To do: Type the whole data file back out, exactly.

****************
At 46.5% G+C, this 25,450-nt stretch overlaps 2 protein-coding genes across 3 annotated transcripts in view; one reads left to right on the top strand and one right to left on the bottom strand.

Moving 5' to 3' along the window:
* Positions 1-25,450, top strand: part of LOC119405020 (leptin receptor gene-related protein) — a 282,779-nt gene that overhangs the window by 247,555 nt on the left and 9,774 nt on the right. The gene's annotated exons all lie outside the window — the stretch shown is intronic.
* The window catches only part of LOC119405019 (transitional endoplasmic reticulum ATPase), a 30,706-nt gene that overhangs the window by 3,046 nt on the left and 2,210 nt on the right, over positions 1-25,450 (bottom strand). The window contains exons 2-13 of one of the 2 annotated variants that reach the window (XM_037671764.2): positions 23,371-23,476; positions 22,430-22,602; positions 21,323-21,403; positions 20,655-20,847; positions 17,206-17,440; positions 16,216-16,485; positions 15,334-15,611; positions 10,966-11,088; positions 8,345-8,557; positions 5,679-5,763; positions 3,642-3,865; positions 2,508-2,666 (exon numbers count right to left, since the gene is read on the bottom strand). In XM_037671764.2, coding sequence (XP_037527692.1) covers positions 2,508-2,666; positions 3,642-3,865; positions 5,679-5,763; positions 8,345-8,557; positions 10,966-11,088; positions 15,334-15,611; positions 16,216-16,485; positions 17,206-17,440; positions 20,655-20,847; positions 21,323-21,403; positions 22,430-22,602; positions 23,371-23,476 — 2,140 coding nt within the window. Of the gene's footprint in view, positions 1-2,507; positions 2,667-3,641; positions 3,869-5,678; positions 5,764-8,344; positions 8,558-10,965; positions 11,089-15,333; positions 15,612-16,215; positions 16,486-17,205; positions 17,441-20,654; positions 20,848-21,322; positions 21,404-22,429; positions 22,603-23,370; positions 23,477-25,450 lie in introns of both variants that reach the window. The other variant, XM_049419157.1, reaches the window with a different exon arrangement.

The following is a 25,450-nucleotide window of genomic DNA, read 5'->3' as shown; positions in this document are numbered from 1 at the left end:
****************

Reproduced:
At 46.5% G+C, this 25,450-nt stretch overlaps 2 protein-coding genes across 3 annotated transcripts in view; one reads left to right on the top strand and one right to left on the bottom strand.

Moving 5' to 3' along the window:
* Positions 1-25,450, top strand: part of LOC119405020 (leptin receptor gene-related protein) — a 282,779-nt gene that overhangs the window by 247,555 nt on the left and 9,774 nt on the right. The gene's annotated exons all lie outside the window — the stretch shown is intronic.
* The window catches only part of LOC119405019 (transitional endoplasmic reticulum ATPase), a 30,706-nt gene that overhangs the window by 3,046 nt on the left and 2,210 nt on the right, over positions 1-25,450 (bottom strand). The window contains exons 2-13 of one of the 2 annotated variants that reach the window (XM_037671764.2): positions 23,371-23,476; positions 22,430-22,602; positions 21,323-21,403; positions 20,655-20,847; positions 17,206-17,440; positions 16,216-16,485; positions 15,334-15,611; positions 10,966-11,088; positions 8,345-8,557; positions 5,679-5,763; positions 3,642-3,865; positions 2,508-2,666 (exon numbers count right to left, since the gene is read on the bottom strand). In XM_037671764.2, coding sequence (XP_037527692.1) covers positions 2,508-2,666; positions 3,642-3,865; positions 5,679-5,763; positions 8,345-8,557; positions 10,966-11,088; positions 15,334-15,611; positions 16,216-16,485; positions 17,206-17,440; positions 20,655-20,847; positions 21,323-21,403; positions 22,430-22,602; positions 23,371-23,476 — 2,140 coding nt within the window. Of the gene's footprint in view, positions 1-2,507; positions 2,667-3,641; positions 3,869-5,678; positions 5,764-8,344; positions 8,558-10,965; positions 11,089-15,333; positions 15,612-16,215; positions 16,486-17,205; positions 17,441-20,654; positions 20,848-21,322; positions 21,404-22,429; positions 22,603-23,370; positions 23,477-25,450 lie in introns of both variants that reach the window. The other variant, XM_049419157.1, reaches the window with a different exon arrangement.

The following is a 25,450-nucleotide window of genomic DNA, read 5'->3' as shown; positions in this document are numbered from 1 at the left end: